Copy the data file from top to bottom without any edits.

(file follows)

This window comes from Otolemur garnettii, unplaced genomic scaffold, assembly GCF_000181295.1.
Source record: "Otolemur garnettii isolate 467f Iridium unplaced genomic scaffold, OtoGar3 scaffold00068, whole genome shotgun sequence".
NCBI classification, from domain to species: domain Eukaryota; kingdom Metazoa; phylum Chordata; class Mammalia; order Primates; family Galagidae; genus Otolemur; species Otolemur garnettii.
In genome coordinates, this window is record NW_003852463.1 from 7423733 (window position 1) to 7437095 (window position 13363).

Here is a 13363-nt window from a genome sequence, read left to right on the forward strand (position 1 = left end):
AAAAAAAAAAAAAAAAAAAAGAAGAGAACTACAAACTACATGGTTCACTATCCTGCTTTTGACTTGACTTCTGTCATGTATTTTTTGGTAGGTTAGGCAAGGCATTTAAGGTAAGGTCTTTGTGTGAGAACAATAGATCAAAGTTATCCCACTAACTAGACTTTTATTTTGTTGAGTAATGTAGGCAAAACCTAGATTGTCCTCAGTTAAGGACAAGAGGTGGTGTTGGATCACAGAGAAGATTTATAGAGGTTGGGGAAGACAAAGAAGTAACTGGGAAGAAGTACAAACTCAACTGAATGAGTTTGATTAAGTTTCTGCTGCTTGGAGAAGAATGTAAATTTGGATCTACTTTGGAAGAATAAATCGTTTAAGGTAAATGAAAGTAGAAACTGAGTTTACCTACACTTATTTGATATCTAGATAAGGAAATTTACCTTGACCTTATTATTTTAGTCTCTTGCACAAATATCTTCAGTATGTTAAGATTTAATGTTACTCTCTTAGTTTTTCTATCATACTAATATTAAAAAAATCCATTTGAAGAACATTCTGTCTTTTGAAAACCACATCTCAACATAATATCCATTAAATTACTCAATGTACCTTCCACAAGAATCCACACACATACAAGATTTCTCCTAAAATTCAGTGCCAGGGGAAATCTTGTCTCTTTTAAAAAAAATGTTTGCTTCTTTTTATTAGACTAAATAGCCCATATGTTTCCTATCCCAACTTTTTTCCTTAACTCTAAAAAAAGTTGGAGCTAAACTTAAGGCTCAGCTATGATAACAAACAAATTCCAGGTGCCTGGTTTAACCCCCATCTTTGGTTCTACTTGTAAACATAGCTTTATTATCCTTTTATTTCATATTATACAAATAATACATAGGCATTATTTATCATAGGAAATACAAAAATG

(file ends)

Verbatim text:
This window comes from Otolemur garnettii, unplaced genomic scaffold, assembly GCF_000181295.1.
Source record: "Otolemur garnettii isolate 467f Iridium unplaced genomic scaffold, OtoGar3 scaffold00068, whole genome shotgun sequence".
NCBI classification, from domain to species: domain Eukaryota; kingdom Metazoa; phylum Chordata; class Mammalia; order Primates; family Galagidae; genus Otolemur; species Otolemur garnettii.
In genome coordinates, this window is record NW_003852463.1 from 7423733 (window position 1) to 7437095 (window position 13363).

Here is a 13363-nt window from a genome sequence, read left to right on the forward strand (position 1 = left end):
AAAAAAAAAAAAAAAAAAAAGAAGAGAACTACAAACTACATGGTTCACTATCCTGCTTTTGACTTGACTTCTGTCATGTATTTTTTGGTAGGTTAGGCAAGGCATTTAAGGTAAGGTCTTTGTGTGAGAACAATAGATCAAAGTTATCCCACTAACTAGACTTTTATTTTGTTGAGTAATGTAGGCAAAACCTAGATTGTCCTCAGTTAAGGACAAGAGGTGGTGTTGGATCACAGAGAAGATTTATAGAGGTTGGGGAAGACAAAGAAGTAACTGGGAAGAAGTACAAACTCAACTGAATGAGTTTGATTAAGTTTCTGCTGCTTGGAGAAGAATGTAAATTTGGATCTACTTTGGAAGAATAAATCGTTTAAGGTAAATGAAAGTAGAAACTGAGTTTACCTACACTTATTTGATATCTAGATAAGGAAATTTACCTTGACCTTATTATTTTAGTCTCTTGCACAAATATCTTCAGTATGTTAAGATTTAATGTTACTCTCTTAGTTTTTCTATCATACTAATATTAAAAAAATCCATTTGAAGAACATTCTGTCTTTTGAAAACCACATCTCAACATAATATCCATTAAATTACTCAATGTACCTTCCACAAGAATCCACACACATACAAGATTTCTCCTAAAATTCAGTGCCAGGGGAAATCTTGTCTCTTTTAAAAAAAATGTTTGCTTCTTTTTATTAGACTAAATAGCCCATATGTTTCCTATCCCAACTTTTTTCCTTAACTCTAAAAAAAGTTGGAGCTAAACTTAAGGCTCAGCTATGATAACAAACAAATTCCAGGTGCCTGGTTTAACCCCCATCTTTGGTTCTACTTGTAAACATAGCTTTATTATCCTTTTATTTCATATTATACAAATAATACATAGGCATTATTTATCATAGGAAATACAAAAATG